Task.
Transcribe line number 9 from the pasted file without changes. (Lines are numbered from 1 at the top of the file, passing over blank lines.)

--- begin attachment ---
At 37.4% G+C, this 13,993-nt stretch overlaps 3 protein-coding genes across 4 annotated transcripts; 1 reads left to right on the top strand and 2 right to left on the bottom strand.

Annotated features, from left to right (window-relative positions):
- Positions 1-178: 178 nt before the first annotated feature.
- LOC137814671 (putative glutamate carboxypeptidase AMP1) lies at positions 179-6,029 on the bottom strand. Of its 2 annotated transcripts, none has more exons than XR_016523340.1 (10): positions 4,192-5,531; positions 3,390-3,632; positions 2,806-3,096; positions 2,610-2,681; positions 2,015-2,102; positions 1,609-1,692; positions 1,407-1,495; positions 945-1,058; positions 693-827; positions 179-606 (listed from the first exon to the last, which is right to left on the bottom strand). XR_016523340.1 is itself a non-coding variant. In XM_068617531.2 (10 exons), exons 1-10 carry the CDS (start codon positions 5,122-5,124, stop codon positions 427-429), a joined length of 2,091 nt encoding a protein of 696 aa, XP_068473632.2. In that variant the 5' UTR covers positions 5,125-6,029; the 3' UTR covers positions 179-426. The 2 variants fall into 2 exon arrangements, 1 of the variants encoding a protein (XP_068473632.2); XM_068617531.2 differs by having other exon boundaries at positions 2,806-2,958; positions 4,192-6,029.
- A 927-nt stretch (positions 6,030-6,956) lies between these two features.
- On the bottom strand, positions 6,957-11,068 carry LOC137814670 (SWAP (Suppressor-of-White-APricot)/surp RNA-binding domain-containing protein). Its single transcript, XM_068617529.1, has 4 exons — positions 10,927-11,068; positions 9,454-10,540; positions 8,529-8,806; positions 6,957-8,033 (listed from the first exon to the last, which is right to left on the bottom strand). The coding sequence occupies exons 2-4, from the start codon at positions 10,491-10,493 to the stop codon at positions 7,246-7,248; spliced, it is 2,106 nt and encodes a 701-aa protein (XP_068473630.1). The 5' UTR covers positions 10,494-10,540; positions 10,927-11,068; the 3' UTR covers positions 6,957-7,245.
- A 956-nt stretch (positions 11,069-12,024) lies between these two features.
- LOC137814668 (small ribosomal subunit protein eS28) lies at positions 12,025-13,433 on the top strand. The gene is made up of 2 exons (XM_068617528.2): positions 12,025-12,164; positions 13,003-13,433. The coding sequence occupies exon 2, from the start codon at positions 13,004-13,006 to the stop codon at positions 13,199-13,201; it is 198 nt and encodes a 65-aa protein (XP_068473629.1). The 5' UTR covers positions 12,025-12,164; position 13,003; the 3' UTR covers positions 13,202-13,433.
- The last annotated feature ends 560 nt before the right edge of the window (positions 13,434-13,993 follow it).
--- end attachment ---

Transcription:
- The last annotated feature ends 560 nt before the right edge of the window (positions 13,434-13,993 follow it).